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XRISM: The Next Major X-ray Mission to Unveil the Secrets of the Universe

The X-Ray Imaging and Spectroscopy Mission (XRISM) is set to launch on September 7, 2023, from the Tanegashima Space Center in Japan. The mission is a collaboration between the Japan Aerospace Exploration Agency (JAXA), NASA, and the European Space Agency (ESA).

XRISM will study the Universe in X-ray light with an unprecedented combination of light collecting power and energy resolution – the capability to distinguish X-rays of different energies. The mission will provide a picture of the dynamics in galaxy clusters, the chemical make-up of the Universe and the flow of matter around accreting supermassive black holes (Active Galactic Nuclei or AGN), among many other topics. Credit: ESA, CC BY-SA 3.0 IGO
XRISM will study the Universe in X-ray light with an unprecedented combination of light collecting power and energy resolution – the capability to distinguish X-rays of different energies. The mission will provide a picture of the dynamics in galaxy clusters, the chemical make-up of the Universe and the flow of matter around accreting supermassive black holes (Active Galactic Nuclei or AGN), among many other topics. Credit: ESA, CC BY-SA 3.0 IGO

XRISM will be a powerful observatory that will be used to study the most energetic objects and events in the universe. The mission will be equipped with two instruments: the Resolve instrument, which will measure the energy of incoming X-ray photons, and the X-ray Imaging Spectrometer (XIS), which will image the X-ray sky.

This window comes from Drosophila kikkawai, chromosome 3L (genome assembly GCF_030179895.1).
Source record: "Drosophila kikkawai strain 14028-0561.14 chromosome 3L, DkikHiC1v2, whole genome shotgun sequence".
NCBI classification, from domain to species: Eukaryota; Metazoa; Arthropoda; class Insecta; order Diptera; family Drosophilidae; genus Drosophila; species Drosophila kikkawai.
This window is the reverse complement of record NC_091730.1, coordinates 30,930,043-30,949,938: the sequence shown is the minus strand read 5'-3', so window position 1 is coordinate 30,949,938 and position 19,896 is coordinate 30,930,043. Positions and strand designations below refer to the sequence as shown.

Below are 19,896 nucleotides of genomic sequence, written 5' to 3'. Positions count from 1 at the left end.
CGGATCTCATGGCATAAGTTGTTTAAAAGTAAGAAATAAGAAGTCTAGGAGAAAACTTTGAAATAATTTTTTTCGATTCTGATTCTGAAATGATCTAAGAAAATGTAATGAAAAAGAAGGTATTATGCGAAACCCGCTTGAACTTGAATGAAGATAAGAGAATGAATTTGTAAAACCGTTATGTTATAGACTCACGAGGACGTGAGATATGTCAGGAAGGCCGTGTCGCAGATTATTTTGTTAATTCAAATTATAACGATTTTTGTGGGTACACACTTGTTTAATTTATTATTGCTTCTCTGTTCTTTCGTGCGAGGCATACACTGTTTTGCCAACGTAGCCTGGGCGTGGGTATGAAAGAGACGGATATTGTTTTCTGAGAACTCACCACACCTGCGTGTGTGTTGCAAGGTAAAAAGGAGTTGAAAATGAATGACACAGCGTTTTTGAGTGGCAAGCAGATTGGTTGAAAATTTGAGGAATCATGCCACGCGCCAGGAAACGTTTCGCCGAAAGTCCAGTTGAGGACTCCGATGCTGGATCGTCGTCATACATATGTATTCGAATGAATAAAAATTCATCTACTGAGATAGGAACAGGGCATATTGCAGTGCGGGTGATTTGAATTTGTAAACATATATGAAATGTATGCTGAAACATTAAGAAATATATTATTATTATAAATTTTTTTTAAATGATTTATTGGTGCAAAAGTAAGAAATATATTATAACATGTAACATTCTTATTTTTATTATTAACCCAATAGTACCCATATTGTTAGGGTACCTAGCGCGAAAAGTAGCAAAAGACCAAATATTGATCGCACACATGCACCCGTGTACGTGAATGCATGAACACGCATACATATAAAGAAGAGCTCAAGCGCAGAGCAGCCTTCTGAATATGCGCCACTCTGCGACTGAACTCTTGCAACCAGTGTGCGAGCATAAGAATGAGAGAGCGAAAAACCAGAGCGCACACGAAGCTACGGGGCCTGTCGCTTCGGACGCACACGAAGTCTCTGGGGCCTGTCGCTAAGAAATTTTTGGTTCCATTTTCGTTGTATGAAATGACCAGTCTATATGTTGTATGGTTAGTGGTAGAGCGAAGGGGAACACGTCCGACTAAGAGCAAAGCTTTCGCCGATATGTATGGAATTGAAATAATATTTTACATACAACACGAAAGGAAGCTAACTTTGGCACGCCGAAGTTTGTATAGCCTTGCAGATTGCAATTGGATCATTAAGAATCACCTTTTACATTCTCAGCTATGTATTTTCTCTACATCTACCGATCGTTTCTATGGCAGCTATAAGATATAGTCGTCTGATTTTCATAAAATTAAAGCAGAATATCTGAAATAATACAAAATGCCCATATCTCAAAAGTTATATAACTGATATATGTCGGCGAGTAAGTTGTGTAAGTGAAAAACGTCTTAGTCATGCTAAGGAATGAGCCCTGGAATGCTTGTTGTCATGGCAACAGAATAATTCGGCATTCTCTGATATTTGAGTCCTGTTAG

XRISM is expected to make major discoveries in a variety of areas, including:

  • The formation and evolution of galaxies

  • The structure and evolution of galaxy clusters

  • The nature of black holes

  • The origin of cosmic rays

  • The composition of the interstellar medium

The launch of XRISM is a major milestone for X-ray astronomy and is expected to usher in a new era of discoveries about the universe.


European contributions to the mission


ESA is contributing several pieces of hardware to the XRISM mission, including:

  • A space-proven optical telescope to ensure that XRISM always knows where it is pointing

  • Two separate devices that will sense Earth's magnetic field and orient the spacecraft accordingly

  • The Resolve instrument's six-filter wheel

  • Electronics for the filter wheel

In addition to these hardware contributions, ESA scientists are also involved in setting out the scientific goals of the mission and choosing the targets that XRISM will observe.


The launch of XRISM is a major achievement for the international cooperation in space science. The mission is expected to make significant discoveries about the universe and will help us to better understand our place in the cosmos.

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